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The Secrets of Mary Bowser by Lois Leveen
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The Secrets of Mary Bowser

by Lois Leveen

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2684042,397 (4.02)13
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This was an extremely well-written novel. I enjoyed the fact that several of the characters were based on real people. The history lesson was amazing and I was completly engrossed in the time and place. I also expanded my vocabulary a good deal in this book! Leveen utilizes some older words that I honestly had never heard of - renascent, quiescent and tocsin among them. Very enjoyable, informative, entertaining read. ( )
  Maureen_McCombs | Aug 19, 2016 |
The Secrets of Mary Bowser – Lois Leveen – 453pg. -7/8/12

4 stars

Mary Bowser was a free black woman, living in Philadelphia who returned voluntarily to slavery to serve as a spy during the Civil war. There is very little documented history of this American hero, so Lois Leveen’s novel attempts to fill in the gaps.

The first half of the book deals with Mary’s childhood in slavery. She and her mother were house slaves for the Van Lew family of Richmond, Virginia. Leveen paints a picture of a well-to-do white family who are reluctant slave holders. Eventually, Mary and her mother are freed by the daughter of the house, Bet Van Lew. Mary is sent to school in Philadelphia, but Mary’s parents stay in Richmond; her father still a slave in fact, her mother free, but posing as a slave to be near her husband. The years of Mary’s education are slow in action, but serve to present the many personal and ethical dilemma’s that Mary must resolve. Mary experiences many levels of racial discrimination from the white community and within the free black community. She completes her education and becomes involved with the abolitionist movement and the Underground Railroad.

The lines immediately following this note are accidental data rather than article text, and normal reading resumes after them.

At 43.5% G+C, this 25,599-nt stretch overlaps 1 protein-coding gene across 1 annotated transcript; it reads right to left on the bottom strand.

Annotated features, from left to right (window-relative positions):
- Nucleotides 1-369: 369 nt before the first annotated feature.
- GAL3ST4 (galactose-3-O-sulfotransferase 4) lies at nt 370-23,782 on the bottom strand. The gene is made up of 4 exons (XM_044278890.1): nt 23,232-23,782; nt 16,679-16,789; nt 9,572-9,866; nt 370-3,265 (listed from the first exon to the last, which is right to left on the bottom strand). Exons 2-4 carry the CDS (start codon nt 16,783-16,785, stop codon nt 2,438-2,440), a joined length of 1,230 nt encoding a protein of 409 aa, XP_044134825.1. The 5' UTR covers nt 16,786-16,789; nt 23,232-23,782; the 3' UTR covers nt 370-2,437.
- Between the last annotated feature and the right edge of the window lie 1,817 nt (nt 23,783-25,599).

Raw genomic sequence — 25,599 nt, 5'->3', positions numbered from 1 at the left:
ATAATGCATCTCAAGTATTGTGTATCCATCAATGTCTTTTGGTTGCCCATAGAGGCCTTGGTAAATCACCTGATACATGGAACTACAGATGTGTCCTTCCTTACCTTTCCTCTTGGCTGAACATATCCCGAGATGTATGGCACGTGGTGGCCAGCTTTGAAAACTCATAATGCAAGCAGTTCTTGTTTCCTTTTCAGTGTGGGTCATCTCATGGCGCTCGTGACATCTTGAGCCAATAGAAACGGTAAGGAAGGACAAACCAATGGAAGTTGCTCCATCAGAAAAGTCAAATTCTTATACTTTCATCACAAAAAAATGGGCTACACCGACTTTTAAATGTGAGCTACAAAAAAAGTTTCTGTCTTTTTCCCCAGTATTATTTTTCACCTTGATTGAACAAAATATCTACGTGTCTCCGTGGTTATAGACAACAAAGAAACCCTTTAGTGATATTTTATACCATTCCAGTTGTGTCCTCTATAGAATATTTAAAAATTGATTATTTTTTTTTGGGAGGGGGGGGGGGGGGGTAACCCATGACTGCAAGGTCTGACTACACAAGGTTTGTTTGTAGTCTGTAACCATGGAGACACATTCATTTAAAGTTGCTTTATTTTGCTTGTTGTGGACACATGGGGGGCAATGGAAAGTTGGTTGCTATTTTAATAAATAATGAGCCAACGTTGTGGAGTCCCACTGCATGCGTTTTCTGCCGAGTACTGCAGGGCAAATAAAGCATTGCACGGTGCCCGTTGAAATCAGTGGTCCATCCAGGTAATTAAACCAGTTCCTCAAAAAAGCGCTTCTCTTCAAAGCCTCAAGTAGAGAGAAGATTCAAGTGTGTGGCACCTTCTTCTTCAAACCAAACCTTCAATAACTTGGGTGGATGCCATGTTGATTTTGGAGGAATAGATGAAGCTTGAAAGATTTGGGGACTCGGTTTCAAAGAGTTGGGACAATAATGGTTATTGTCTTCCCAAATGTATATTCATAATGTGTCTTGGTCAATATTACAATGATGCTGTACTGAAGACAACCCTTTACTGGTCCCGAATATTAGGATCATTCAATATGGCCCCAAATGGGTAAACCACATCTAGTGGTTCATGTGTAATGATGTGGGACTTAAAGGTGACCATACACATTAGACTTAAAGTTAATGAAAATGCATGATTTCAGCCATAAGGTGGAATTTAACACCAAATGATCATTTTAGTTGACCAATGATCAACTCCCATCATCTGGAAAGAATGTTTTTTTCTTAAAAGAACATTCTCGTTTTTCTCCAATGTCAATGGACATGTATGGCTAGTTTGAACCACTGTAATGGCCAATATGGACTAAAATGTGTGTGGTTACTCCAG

The second half of the book becomes more exciting as Mary returns to Richmond to become a spy in Jefferson Davis’s home. She uses her ability to read and her photographic memory to gather important information for the cause. Leveen attributes the success and failure of several battles to Mary’s work. Mary’s purpose is always to end slavery, even if that means extending the carnage of the war.

This was a very enjoyable book. It is clear that it is well researched and I learned a great deal. Mary Bowser is written as intelligent, heroic, and humanly conflicted by the choices she is forced to make. My only complaint with the book is that there is little attempt at authentic dialect. This is probably just as well. The Scots dialect that Leveen wrote for the abolitionist/spy, Thomas McNiven, was not very successful. The Secrets of Mary Bowser would be an excellent book club choice. Many of the conflicts that Mary faced are with us still today.

( )
  msjudy | May 30, 2016 |
Read this for my library fiction book club.